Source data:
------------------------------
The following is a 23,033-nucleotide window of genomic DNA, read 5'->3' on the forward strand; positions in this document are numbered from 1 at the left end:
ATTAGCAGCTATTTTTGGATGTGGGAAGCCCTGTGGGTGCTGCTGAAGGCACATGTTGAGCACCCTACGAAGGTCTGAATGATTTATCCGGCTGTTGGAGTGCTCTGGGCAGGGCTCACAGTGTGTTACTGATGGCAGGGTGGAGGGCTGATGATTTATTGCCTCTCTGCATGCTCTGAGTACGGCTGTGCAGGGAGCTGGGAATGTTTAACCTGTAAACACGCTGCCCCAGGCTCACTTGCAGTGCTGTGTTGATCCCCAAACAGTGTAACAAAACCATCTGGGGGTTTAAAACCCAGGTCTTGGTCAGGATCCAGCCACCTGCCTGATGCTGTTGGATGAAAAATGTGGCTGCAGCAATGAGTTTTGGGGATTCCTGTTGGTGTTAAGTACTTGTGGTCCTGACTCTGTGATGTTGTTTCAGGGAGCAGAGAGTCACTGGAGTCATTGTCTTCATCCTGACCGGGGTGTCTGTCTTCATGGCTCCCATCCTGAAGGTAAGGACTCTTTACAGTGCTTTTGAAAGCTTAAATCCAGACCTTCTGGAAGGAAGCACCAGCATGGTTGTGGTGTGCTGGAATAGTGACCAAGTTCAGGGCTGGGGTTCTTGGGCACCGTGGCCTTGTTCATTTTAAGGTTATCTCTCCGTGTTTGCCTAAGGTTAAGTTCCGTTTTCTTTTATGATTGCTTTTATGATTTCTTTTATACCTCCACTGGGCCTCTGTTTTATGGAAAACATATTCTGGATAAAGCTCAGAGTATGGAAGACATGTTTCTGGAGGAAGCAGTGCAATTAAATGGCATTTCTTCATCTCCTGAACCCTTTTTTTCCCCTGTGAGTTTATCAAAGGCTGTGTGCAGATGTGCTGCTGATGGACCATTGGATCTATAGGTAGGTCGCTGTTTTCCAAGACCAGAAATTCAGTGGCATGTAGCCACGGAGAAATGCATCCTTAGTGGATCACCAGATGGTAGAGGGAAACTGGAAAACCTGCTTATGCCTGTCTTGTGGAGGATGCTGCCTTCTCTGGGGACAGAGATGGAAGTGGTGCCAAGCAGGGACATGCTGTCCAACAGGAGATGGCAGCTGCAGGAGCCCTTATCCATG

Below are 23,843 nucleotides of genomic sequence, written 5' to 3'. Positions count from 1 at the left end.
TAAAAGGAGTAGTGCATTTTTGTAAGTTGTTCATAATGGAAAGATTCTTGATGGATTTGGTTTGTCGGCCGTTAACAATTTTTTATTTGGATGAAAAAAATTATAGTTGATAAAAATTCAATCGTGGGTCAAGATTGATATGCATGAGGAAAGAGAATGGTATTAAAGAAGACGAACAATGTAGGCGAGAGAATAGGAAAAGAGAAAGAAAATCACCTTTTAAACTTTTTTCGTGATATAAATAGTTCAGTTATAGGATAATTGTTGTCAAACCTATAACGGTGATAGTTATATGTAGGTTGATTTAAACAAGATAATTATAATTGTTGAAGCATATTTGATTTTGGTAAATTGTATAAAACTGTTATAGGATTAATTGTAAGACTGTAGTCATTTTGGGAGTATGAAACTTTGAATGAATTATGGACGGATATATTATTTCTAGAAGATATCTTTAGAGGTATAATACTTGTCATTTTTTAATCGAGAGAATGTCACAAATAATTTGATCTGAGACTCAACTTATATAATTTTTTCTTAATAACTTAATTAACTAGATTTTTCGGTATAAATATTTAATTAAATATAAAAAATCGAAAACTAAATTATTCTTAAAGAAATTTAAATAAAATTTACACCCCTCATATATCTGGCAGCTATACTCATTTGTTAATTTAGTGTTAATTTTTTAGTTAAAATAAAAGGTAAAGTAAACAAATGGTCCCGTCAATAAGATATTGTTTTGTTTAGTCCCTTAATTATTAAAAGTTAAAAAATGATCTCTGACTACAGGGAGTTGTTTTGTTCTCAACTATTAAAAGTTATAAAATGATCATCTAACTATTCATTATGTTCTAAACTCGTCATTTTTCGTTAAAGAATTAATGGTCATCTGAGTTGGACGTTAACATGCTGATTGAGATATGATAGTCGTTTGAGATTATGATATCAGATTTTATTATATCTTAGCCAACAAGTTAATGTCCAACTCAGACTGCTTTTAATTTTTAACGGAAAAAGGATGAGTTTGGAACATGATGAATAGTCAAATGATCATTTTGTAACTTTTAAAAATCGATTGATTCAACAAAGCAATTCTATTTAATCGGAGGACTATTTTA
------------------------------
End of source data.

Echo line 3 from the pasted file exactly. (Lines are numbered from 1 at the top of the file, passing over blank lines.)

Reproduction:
Below are 23,843 nucleotides of genomic sequence, written 5' to 3'. Positions count from 1 at the left end.